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I have 3 languages and any can be a source or target so I need some flexibility. I am successfully loading a language translation specific setup with this:

let g:tr_source = 'dyu'    
let g:tr_target = 'fr'    
call system('export TR_SOURCE=dyu')    
call system('export TR_TARGET=fr')
autocmd BufNewFile $TR_SOURCE/*/*.adoc source ~/.config/nvim/$TR_SOURCE.vim
autocmd BufNewFile $TR_TARGET/*/*.adoc source ~/.config/nvim/$TR_TARGET.vim

I've tried a bunch of different ways to use g:tr_source etc. But with no success. I did go to :help pat, and that's what gave me the idea to use an environment variable. But what I'm doing although it's working seems a bit of a hack. And I don't want to set the variable twice. Is there a better 'vim' way?

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  • I'm a bit puzzled at your mention that this approach worked... Environment variables don't usually work like that... Are you sure this worked? Do you by any chance also have them set in the shell where you launch Vim from? Or are you on Windows? (I think environment variables might work differently on Windows, not very sure about that...)
    – filbranden
    Nov 21 '20 at 22:32
  • vi.stackexchange.com/q/21392/10604
    – D. Ben Knoble
    Nov 21 '20 at 23:54
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Setting environment variables with system() and export will not work. Environment variables set this way will only exist in the shell (or process) where they're defined and their descendents, so setting them in a shell spawned by system() will not make them available in Vim itself.

You can set environment variables directly in Vim, by using the :let command and using the $ prefix to refer to the variables (that indicates to Vim that you're accessing or setting environment variables.)

So this should work:

let $TR_SOURCE = 'dyu'

Or even:

let $TR_SOURCE = g:tr_source

That should allow you to refer to them from the :source command in your autocmd's. Note that these variables will also be accessible from any commands or shells you spawn from Vim, be it from the system() function or the :! command or some other command that takes an expression involving ! to run an external command.

Another possibility is to use Vim global variables directly, but in that case you'll need to use :execute, since the :source command doesn't interpret Vim variables directly (only environment variables.) You'll actually also need it for the whole autocmd since you need it in its pattern too.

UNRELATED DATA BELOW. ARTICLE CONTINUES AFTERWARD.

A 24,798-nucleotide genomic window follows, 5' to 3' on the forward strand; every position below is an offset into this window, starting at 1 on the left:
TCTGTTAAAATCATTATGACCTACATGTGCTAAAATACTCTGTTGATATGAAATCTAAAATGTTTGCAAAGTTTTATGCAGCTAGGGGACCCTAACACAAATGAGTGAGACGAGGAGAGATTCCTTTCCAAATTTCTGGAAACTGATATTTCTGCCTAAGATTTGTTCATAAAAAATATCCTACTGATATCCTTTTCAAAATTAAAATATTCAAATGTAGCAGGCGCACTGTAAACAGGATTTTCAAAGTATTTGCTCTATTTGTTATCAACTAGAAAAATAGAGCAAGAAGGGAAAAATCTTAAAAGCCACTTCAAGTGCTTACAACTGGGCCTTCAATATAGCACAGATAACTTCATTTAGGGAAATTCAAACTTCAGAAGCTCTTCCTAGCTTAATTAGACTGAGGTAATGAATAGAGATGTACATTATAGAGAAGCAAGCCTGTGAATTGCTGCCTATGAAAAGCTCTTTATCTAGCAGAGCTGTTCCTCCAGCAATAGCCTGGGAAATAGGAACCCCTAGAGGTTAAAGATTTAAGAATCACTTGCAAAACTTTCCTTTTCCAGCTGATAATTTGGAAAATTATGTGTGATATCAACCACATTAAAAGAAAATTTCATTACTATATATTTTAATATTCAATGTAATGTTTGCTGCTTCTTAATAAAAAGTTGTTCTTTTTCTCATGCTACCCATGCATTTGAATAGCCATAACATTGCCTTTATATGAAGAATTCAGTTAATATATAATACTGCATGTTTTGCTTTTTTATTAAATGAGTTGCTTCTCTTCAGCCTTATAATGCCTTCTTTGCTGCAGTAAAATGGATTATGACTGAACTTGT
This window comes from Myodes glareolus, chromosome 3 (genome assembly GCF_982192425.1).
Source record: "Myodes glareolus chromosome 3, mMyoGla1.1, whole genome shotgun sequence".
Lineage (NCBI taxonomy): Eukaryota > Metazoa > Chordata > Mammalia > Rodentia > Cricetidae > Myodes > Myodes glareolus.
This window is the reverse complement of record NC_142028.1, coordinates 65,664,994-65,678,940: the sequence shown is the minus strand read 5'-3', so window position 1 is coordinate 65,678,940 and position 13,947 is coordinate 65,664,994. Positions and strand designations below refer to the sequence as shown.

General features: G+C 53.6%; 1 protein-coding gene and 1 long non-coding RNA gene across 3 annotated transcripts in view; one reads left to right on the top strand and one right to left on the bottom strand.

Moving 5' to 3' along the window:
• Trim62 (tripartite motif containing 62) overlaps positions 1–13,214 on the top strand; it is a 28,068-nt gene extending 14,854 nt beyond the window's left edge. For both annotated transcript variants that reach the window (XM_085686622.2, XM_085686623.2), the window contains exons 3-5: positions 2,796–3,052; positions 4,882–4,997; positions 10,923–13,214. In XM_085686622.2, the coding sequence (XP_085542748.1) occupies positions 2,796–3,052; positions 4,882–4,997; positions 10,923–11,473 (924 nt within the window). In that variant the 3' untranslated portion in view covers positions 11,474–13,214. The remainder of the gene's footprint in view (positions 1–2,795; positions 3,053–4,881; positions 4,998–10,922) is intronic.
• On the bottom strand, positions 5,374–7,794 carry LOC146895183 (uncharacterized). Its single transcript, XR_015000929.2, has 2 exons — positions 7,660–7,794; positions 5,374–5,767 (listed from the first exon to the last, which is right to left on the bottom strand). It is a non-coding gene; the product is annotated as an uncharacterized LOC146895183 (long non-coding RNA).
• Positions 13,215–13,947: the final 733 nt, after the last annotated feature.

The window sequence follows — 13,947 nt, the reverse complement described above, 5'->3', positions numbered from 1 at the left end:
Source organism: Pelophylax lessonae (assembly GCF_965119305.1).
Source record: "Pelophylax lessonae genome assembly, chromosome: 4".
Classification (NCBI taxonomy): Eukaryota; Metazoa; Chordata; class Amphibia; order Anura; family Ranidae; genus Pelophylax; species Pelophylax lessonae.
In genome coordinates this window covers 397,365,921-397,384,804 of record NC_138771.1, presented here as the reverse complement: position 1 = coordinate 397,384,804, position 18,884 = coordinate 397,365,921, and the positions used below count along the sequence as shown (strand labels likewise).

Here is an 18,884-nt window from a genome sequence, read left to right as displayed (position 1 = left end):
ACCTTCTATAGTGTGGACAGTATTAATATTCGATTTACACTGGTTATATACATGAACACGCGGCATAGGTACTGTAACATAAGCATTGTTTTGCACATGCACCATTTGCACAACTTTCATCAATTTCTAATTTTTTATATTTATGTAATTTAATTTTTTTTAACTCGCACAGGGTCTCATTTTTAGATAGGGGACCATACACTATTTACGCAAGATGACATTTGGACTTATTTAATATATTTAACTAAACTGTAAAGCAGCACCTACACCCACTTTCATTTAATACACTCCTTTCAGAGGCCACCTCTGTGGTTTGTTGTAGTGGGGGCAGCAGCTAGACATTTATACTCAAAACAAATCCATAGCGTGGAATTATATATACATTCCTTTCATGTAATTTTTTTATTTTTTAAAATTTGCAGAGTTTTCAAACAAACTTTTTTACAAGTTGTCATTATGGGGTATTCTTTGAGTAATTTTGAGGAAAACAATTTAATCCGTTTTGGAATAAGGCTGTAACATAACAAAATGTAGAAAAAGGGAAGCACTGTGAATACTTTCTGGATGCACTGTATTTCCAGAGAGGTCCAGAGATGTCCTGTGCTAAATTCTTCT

You can refer to the Vim variables directly in your autocmd's with:

execute 'autocmd BufNewFile ' . g:tr_source . '/*/*.adoc source ~/.config/nvim/' . g:tr_source . '.vim'
execute 'autocmd BufNewFile ' . g:tr_target . '/*/*.adoc source ~/.config/nvim/' . g:tr_target . '.vim'

If you don't mind the small environment pollution from setting them as environment variables (which might even come useful as you can refer to them in interactive usage), it looks like the option of using environment variables, setting them with :let, is a much more convenient approach.

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  • 1
    Thank you!. Yes as you pointed out I was probably trying so many things I had set that environment variable in my shell before launching vim and led myself to believe I had found something that worked.... So its 'execute' that is the solution I am looking for. Although I should investigate uc-hermitte 's suggestion to use a local vimrc per language directory. Thanks very much for the insight.
    – Boyd
    Nov 22 '20 at 17:46
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You don't need environment variables for your use case. As filbranden said, you can directly use Vim variables, through :exe.

Using an environment variable would make sense only if you use a variable that is being set before starting Vim, or if you expect to execute (from Vim) an external program that relies on that environment variable. In that latter case :let $VARNAME = value is the (only vanilla) way that will work -- given how subprocesses works in programming. The global environment variable named $VARNAME would be set.

Now, your use case makes think about local-vimrcs actually, or any other project specific configuration. While we could hard-code pathnames in autocommands, we can also drop vimrc-like files that contain buffer specific settings (i.e. <buffer> mappings/abbreviations, :command-buffer, b:uffer-local variables, or even override specific snippets/templates if your snippet plugin/engine supports it, and so on) and use plugins to load them automatically.

Note: this approach can also be used to have a different values for an environment variable depending on the current buffer. BTW, I also provide another crazy approach on this topic.

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